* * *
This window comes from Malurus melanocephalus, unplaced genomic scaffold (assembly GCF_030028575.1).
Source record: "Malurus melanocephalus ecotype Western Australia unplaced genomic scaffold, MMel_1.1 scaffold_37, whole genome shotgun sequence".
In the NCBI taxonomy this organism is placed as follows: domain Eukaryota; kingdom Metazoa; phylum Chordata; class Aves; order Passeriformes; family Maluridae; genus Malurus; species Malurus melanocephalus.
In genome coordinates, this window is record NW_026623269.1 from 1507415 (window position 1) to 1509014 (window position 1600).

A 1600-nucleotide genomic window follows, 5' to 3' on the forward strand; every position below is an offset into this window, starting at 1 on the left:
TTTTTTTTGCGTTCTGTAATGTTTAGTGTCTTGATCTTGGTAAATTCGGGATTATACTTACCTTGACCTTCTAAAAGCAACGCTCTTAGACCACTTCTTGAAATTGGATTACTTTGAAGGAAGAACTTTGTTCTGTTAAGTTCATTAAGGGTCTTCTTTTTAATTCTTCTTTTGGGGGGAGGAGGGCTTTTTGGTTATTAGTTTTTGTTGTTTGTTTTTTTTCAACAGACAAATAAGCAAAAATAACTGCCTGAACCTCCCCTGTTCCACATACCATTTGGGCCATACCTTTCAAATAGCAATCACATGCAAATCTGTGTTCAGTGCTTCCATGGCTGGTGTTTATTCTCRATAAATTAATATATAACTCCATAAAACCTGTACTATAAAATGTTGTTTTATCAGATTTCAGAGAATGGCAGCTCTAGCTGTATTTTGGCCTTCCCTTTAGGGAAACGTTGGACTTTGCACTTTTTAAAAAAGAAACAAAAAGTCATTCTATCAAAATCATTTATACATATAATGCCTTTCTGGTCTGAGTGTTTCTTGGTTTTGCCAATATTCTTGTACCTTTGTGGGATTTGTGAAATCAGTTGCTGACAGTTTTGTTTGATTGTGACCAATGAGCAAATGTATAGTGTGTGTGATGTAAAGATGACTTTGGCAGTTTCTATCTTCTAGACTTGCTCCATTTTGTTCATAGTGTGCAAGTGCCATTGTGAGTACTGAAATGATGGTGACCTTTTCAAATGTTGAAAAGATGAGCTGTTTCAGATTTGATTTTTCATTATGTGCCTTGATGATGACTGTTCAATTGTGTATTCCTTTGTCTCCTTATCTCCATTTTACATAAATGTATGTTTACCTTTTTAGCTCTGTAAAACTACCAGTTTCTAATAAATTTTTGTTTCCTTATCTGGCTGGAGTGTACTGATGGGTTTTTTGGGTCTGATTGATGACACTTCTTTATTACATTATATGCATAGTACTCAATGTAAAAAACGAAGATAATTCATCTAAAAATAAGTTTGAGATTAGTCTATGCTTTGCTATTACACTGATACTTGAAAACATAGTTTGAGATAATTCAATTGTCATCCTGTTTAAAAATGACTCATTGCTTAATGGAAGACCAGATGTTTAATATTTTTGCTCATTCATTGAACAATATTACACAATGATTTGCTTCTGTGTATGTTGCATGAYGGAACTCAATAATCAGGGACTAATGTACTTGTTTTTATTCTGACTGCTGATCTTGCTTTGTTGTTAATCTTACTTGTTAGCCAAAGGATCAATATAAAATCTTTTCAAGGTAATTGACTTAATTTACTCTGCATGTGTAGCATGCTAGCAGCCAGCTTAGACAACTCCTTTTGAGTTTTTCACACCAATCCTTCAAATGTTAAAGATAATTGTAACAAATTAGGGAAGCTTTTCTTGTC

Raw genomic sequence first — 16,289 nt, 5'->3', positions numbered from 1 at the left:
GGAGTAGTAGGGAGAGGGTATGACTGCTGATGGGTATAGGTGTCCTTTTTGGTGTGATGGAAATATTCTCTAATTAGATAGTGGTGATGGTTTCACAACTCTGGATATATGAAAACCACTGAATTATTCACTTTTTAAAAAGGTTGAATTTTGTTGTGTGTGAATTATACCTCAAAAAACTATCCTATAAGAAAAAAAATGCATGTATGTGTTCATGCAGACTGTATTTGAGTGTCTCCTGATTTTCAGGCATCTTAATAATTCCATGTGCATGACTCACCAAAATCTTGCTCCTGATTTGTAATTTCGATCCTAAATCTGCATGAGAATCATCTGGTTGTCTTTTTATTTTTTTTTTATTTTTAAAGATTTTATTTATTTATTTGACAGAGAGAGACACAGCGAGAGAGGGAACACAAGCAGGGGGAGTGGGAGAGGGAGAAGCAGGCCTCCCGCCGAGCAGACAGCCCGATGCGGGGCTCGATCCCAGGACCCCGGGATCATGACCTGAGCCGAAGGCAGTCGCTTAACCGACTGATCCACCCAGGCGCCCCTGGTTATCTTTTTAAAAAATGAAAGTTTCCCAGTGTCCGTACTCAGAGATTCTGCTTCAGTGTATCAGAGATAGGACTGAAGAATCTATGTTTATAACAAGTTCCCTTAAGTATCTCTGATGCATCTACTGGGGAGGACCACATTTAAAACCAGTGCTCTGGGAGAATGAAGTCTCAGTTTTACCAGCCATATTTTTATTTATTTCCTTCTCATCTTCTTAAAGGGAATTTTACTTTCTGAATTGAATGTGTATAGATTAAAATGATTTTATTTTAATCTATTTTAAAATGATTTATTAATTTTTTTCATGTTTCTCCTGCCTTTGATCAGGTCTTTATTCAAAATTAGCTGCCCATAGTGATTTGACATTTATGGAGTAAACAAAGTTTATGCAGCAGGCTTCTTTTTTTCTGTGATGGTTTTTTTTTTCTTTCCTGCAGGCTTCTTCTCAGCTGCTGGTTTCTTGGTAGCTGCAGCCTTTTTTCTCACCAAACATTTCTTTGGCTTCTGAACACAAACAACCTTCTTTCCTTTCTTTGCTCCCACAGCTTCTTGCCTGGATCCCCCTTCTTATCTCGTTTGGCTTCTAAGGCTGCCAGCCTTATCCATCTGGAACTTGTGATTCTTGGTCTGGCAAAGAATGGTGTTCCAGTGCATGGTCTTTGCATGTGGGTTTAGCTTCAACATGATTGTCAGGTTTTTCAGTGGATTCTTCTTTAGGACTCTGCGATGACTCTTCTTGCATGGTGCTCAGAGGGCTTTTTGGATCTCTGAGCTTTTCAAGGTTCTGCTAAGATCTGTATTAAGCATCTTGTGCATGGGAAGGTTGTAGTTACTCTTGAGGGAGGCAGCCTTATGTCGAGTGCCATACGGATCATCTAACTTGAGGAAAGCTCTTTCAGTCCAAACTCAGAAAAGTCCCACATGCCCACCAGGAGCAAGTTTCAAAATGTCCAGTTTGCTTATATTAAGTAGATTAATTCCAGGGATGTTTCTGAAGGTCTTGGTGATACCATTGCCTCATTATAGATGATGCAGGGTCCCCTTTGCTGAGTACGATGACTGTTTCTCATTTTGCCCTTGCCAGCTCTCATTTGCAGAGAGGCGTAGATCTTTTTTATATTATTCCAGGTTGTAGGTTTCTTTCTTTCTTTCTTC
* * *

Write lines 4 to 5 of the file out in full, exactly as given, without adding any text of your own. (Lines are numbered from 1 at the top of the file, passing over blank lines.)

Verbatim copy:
In genome coordinates, this window is record NW_026623269.1 from 1507415 (window position 1) to 1509014 (window position 1600).

A 1600-nucleotide genomic window follows, 5' to 3' on the forward strand; every position below is an offset into this window, starting at 1 on the left: